The items now on display belonged to Lt. Col. James S. Terral Jr., the leader of the 7th Mississippi Battalion who was mortally wounded while leading a charge against the Union position at White House Ridge during the first day of the battle. He was reportedly a full 20 yards ahead of his men, leading them on, when the fatal bullet found him.
Five items belonging to Terral are on display — his officers sword, a rare .36 caliber Kerr revolver, a small Bible given to the soldier by his mother in 1854, a journal containing his letters and a family portrait of Terral.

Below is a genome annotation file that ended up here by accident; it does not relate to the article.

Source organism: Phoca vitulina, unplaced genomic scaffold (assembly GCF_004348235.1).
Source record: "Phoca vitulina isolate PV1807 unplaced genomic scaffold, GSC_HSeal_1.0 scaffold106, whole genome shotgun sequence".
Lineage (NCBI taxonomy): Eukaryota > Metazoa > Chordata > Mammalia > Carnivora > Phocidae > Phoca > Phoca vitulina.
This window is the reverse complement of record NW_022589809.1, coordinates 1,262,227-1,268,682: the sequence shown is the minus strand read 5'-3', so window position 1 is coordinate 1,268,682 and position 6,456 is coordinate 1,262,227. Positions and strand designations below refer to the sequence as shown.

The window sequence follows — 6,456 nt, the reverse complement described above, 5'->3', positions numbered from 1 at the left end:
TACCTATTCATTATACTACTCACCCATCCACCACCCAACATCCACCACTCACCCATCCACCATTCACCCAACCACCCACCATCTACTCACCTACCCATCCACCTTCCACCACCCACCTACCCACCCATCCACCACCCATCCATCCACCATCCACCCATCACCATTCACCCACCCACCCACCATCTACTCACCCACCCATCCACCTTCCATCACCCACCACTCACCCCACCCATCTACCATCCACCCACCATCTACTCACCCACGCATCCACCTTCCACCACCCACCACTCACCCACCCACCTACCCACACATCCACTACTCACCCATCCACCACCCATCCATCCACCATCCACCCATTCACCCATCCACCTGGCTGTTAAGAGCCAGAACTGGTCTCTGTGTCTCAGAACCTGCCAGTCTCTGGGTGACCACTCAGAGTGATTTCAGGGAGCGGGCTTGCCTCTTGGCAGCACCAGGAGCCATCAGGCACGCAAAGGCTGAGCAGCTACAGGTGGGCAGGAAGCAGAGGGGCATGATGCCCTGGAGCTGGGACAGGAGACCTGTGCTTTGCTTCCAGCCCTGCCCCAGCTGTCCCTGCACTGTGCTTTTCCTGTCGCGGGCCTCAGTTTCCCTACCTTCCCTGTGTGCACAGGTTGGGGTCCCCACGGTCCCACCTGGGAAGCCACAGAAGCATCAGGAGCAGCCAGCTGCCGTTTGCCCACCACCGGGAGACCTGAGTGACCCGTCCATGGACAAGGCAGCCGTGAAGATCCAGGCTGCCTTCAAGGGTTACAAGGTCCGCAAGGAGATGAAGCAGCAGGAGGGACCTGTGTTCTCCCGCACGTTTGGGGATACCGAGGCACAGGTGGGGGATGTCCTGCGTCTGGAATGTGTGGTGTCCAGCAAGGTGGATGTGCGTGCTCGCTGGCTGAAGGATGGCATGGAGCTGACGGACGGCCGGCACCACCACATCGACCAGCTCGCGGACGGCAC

Terral was carrying the sword and revolver when he was mortally wounded on Oct. 3, 1862. The belongings were sent home to his son after Terral’s death.
With their unique connection to local history, the items are a welcome addition to the Interpretive Center.
“I’ve been excited about getting this exhibit for a long time,” said National Park Service Ranger Tom Parson. Back in December, Parson wrote about Terral in his weekly Civil War history column in the Daily Corinthian.
The items on display are part of a collection donated to the Interpretive Center by Col. Terral’s great-granddaughter, Rita Jordan Jepsen, who wanted the relics to find a permanent home where they would be preserved and not sold off.
The Corinth Civil War Interpretive Center is open every day except Christmas Day from 8 a.m. to 5 p.m.